Let $G$ be a finite group with a BN-pair of rank $n$. Let $B$ be the associated Borel subgroup.

Let $P$ be the poset of *proper* right cosets (i.e. $Kg$ with $K \in [B,G)$ and $g \in G$).

Let $\hat{P}:= P \cup \{\hat{0}, \hat{1}\}$ be the bounded extension of $P$.

All the following questions are very closely related:

*Question 1.1:* Is $\hat{P}$ Cohen-Macaulay?

*Question 1.2:* Does $\hat{P}$ admits a dual EL-labeling?

*Question 2.1:* Is the order complex $\Delta(P)$ equal (or equivalent) to the building of the BN-pair (as an abstract simplicial complex)?

*Question 2.2:* Is the geometric realization $|\Delta(P)|$ homotopic to a wedge of $r \ge 1$ spheres $\mathbb{S}^{n-1}$.

*Question 2.3*: What is $r$? How to compute it?

**Edit (17/11/2016)**

We are not expert on these questions, but we are also not completely ignorant. All these questions (except perhaps Questions 1.2 and 2.3) should be obvious to experts, and we need their clarification.

*About Question 2.1*:

The definition of the building associated to a BN-pair (as written in [2, Chapter V], [3, Section 15.5] and [4, Section 5.7]) looks like to the definition of $\Delta(P)$ in [6, Section 1.1], but we are not sure that they are equivalent. One doubt comes from the fact that $\Delta(P)$ is defined from the poset of *proper* cosets, whereas, in [2] and [3], the building seems to be defined for the poset of all the cosets (in [4], it is with proper cosets). Anyway, is the equivalence immediate, or does it need a proof? Any reference?

*About Question 1.1*:

In [2, Remark 3 p94] it is written: << If you know what a Cohen-Macaulay complex is, then you can easily deduce from our study of the homotopy type of a building that every building is a Cohen-Macaulay complex. >> This result is written without proof, so it should be obvious to expert also. Anyway, is it explicitly proved in some other reference?

We are using the definition of Cohen-Macaulay poset of [7]: it is a property of the order complex of all the open intervals of the poset. Assuming that Question 2.1 has a positive answer, then, $\Delta(P)$ is a building, so is a Cohen-Macaulay *complex*. Can we deduce that $\hat{P}$ is a Cohen-Macaulay *poset*?

*About Question 1.2*:

It is known that a poset admitting a (dual) EL-labeling is Cohen-Macaulay, but the converse is false. So this question seems relevant. Is it an open problem?

*About Question 2.2*:

By [2, Theorem 2 p 93], it has a positive answer, if Question 2.1 has so.

*About Question 2.3*:

Let $G$ be a semisimple algebraic group defined over some field $k$. In [5, Section 4, (ii')], Tits states that << A spherical building has the homotopy type of a bouquet of spheres.
Furthermore, the number $N$ of these spheres is easily determined; for instance, if the ground field $k$ is finite of characteristic $p$, $N$ is the $p$-contribution to the order of $G$. >>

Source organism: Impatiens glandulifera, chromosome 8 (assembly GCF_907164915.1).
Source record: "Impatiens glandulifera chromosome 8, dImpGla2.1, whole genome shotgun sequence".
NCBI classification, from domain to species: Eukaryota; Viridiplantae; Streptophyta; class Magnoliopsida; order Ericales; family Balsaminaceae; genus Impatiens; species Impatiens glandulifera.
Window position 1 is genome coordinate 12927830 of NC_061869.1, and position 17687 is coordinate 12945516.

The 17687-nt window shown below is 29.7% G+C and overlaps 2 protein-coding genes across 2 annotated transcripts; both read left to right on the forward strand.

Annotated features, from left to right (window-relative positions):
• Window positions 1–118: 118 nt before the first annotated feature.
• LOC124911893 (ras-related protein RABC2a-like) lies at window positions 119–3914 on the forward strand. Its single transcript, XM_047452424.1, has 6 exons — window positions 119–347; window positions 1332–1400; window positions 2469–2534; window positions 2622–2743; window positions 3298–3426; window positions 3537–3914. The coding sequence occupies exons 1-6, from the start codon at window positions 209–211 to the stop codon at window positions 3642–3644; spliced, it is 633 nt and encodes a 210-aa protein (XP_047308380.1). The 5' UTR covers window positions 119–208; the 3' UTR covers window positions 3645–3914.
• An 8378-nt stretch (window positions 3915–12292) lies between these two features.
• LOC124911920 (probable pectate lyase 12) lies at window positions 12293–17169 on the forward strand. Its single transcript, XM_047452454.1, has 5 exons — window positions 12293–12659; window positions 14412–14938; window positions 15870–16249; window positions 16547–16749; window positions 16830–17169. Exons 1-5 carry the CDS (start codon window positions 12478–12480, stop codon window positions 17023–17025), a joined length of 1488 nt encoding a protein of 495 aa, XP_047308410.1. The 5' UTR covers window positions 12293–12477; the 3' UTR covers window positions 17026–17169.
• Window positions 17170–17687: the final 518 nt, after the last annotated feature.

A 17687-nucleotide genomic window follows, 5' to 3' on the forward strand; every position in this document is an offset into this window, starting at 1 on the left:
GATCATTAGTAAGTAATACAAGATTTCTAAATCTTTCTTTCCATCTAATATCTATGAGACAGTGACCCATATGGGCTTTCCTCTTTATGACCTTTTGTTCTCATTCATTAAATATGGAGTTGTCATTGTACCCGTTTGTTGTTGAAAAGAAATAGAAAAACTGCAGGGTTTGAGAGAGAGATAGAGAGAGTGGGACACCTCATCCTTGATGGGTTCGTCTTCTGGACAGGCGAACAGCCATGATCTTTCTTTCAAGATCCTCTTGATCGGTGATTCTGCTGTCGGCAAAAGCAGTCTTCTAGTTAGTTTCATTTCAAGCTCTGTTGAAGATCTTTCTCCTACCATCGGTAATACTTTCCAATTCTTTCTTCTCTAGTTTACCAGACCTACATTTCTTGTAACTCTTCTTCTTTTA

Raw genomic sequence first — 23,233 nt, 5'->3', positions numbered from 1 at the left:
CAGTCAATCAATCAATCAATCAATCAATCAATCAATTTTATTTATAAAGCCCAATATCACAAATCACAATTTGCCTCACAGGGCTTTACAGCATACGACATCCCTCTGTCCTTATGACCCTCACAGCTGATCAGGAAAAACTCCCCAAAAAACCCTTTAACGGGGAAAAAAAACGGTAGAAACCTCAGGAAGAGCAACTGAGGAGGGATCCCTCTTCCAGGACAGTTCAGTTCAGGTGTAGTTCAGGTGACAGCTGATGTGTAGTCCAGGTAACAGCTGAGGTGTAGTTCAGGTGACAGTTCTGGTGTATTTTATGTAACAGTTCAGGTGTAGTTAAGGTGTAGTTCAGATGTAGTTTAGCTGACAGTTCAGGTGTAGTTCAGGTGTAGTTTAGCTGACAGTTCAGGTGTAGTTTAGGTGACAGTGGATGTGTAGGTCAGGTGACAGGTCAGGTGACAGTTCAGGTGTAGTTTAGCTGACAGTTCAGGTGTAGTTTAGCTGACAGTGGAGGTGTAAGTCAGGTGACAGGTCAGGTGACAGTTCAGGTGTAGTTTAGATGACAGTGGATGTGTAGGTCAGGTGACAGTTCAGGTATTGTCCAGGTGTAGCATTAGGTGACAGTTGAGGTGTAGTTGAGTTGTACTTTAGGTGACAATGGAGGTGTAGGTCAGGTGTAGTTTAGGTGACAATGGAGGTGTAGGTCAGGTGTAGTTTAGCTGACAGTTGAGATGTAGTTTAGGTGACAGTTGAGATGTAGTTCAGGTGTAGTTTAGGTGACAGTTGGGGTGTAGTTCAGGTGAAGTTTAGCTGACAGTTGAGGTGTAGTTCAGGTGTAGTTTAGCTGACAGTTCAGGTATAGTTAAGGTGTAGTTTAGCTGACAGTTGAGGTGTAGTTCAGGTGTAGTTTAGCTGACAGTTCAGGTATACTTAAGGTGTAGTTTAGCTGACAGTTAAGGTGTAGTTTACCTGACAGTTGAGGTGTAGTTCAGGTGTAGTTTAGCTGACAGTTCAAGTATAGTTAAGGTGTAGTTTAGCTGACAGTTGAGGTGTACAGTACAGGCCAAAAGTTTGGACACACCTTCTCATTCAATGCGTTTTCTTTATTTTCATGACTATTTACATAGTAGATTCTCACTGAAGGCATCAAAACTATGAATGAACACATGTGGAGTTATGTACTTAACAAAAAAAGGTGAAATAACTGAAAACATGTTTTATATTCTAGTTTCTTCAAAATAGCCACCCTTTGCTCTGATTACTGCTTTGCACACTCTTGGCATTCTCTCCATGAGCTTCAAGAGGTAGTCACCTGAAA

Is there a proof of this statement somewhere? Is it true for any finite group with a BN-pair? Or should we assume $G$ of Lie type? and if so how to compute $r$ (denoted $N$ by Tits) beyond the Lie type?

**References**

$[1]$ Nicolas Bourbaki, Lie groups and Lie algebras. Chapters 4–6, Elements of Mathematics, 2002.

$[2]$ Kenneth S. Brown, Buildings, 1989.

$[3]$ Roger W. Carter, Simple groups of Lie type, 1972.

$[4]$ Paul Garrett, Buildings and classical groups, 1997.

$[5]$ J. Tits, On buildings and their applications, Proceedings of the ICM (Vancouver), 1975.

$[6]$ Michelle L. Wachs, Poset topology: tools and applications, 2007.

$[7]$ Anders Björner, Adriano M. Garsia, and Richard P. Stanley, An introduction to Cohen-Macaulay partially ordered sets, 1982.

**Edit (18/11/2016)**

*About Question 2.1*:

According to the notation of [Section 1.1, 6], from a simplicial complex $\Delta_0$, we can make a poset $P(\Delta_0)$ called the face poset of $\Delta_0$, and from a poset $P_0$, we can make a simplicial complex $\Delta(P_0)$ called the order complex of $P_0$. The result is (stated without proof in [Section 1.1, 6]): $$|\Delta_0| \simeq |\Delta(P(\Delta_0))|$$ i.e. the geometric realization are homeomorphic. Now take $[H,G]$ a boolean interval of finite groups, $P_0:=C(H,G)$ the poset of proper right cosets $Kg$, and $P_0^*$ the dual of $P_0$ (reversed order). Then $P_0^*$ is naturally the face poset of a simplicial complex, which can be called $P^{-1}(P_0^*)$. If $H$ is also a Borel subgroup coming from a BN-pair, then $P^{-1}(P_0^*)$ is the simplicial complex structure of the building associated to the BN-pair. By applying the result above, it follows that $$|P^{-1}(P_0^*)| \simeq |\Delta(P(P^{-1}(P_0^*)))| = |\Delta(P_0^*)| \simeq |\Delta(P_0)|$$
The fact that some references consider all the cosets whereas other references consider only proper cosets, does not matter because $G$ would map to the empty simplex.

So we have a positive answer to Question 2.1.

**Edit (19/11/2016)**

*About Question 1.1*:

Russ Woodroofe has points out to us the reference answering this question:

Anders Björner, Some combinatorial and algebraic properties of Coxeter complexes and Tits buildings, Adv. in Math. 52 (1984), no. 3, 173–212.

So now, all the questions have been answered, except Questions 1.2 and 2.3 (in general).

dualEL-labeling is (I am clearly not an expert for these things) -- does that just mean that the dual complex has an EL-labeling? In any case, it is known that thin buildings of classic type (i.e. apartments) are EL-shellable. Also, building are shellable (as shown in Björner's paper pointed out to you by Russ Woodroofe). (Correction: I gave the wrong reference for the EL-shellability of apartments) $\endgroup$ – Max Horn Nov 19 '16 at 20:20